It’s been wet, cold, and windy, and my bulbs and flowering trees are a good two weeks behind schedule. The chionodoxa are coming out but the daffodils, even the early varieties, are holding back.
I did scrounge up bigger pots for the seedling tomatoes upstairs, giving them all room to stretch their toes indoors while it warms up outside. Downstairs, the Cobra greenhouse tomatoes are just starting to get that little sheen that comes before ripening.
While I was rearranging seedlings in the upstairs window, I looked down on what appeared to be off-season practice for Santa’s sled-pullers. It’s hard to tell from the photo, but they’re on the edge of a swale along the roadside. What they found there was either extra delicious or the only thing growing yet, because they stayed at it until an approaching car made them scatter. At which point they all ran in different directions, including straight at the car, which fortunately did not veer into the swale. Once they were gone I went out to see what the Deer Yummy was, so I could avoid planting any of it. Moss.
It was drier and more pleasant outside today. We set up my sundial on the new plinth Doug made for it. You can’t use a watch to set up your sundial, especially not in Ann Arbor, which sits well to the west in its time zone. Clock time jumps an entire hour every 1000 miles or so, but the sun doesn’t hop like that. It’s on a nice, smooth roll (or rather, the turning earth is). Then there’s Daylight Savings time, which means nothing to a sundial. You need to line up the gnomon on a sundial with true north, which is not the same as magnetic north. You can get true north by pointing at the North Star, but not in the afternoon. You can put a plant stake in the ground, watch for its shadow to show the sun directly overhead, and line up your sundial for noon. Neither of these methods work on a day full of dancing clouds. So I hover with my watch, and in a fleeting flash of sunlight subtract about 40 minutes for the time zone and another hour to get back to Standard Time, and twist the sundial into agreement. Will have to consult with stars and shadows when the weather clears up.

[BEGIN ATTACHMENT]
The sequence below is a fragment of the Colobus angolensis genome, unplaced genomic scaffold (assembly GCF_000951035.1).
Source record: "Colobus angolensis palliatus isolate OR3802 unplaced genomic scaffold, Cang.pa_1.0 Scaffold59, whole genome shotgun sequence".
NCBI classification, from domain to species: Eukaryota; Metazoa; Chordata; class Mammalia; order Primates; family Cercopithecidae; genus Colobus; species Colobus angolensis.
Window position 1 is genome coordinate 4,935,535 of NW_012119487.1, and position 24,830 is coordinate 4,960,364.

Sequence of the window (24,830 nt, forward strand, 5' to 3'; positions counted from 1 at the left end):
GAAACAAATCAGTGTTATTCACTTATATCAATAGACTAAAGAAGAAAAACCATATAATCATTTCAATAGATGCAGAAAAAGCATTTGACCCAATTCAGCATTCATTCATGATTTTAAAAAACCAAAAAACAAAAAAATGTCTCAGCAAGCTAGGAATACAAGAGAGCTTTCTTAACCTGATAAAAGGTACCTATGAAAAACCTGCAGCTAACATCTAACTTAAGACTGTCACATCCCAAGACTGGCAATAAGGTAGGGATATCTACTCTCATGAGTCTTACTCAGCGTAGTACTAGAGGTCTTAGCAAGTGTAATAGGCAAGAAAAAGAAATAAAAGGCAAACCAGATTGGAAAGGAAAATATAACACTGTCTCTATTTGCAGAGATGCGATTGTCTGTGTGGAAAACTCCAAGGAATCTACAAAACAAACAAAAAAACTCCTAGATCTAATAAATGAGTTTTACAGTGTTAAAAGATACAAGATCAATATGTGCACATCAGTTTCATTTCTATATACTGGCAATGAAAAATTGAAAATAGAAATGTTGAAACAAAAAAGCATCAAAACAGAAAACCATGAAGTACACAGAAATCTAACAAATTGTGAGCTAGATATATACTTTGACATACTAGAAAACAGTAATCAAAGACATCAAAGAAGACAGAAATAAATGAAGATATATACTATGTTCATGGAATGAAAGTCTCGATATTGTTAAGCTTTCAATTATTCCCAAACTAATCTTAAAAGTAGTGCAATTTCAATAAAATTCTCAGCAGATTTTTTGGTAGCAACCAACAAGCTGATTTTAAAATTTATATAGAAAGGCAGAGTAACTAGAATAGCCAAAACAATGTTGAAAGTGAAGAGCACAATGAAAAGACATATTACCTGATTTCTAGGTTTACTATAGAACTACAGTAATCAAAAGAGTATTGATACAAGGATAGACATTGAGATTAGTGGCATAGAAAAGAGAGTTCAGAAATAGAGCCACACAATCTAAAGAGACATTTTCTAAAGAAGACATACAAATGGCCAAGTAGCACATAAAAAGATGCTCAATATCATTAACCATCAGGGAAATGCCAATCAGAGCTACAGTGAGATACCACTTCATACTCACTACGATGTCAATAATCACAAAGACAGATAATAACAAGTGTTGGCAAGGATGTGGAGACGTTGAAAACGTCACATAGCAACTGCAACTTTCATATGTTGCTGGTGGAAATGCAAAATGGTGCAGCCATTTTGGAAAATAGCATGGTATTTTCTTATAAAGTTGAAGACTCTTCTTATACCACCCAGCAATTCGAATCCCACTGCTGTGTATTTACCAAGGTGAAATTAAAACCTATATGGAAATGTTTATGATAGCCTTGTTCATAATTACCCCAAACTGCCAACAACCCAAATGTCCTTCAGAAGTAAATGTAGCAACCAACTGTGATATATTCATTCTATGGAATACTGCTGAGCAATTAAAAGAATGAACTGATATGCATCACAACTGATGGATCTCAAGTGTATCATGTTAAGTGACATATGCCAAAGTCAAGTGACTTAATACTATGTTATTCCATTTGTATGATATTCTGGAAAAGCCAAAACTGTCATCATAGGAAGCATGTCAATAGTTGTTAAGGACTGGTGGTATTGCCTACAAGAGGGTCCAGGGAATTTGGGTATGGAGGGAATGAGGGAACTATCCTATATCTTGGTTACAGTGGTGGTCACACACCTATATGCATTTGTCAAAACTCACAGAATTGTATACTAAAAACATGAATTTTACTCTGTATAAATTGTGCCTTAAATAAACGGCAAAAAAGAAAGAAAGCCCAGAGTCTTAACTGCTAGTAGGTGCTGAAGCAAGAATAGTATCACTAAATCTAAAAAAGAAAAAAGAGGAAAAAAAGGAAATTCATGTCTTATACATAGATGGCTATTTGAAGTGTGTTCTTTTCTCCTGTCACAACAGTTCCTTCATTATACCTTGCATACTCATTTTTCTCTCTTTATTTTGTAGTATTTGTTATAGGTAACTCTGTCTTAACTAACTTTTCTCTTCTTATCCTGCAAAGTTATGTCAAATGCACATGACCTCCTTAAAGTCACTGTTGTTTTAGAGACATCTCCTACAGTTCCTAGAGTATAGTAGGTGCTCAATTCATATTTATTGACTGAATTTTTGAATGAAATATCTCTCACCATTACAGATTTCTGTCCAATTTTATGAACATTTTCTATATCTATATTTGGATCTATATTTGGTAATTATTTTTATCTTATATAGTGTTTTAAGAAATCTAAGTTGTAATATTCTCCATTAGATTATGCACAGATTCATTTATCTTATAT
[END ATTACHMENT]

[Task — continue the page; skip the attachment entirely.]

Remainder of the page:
Meanwhile, I realized that my forsythia was blooming while mostly obscured by the plumes of last summer’s zebra grass. Since native solitary bees hibernate in the tall stalks of the grass, I don’t cut them down until a few things are flowering for the bees. Doug came out with the electric hedge trimmer and gave the zebra grass a buzzcut. I spread the fallen stalks around, unchopped, in case any bees were sleeping late. The forsythia was gorgeous against the moody sky.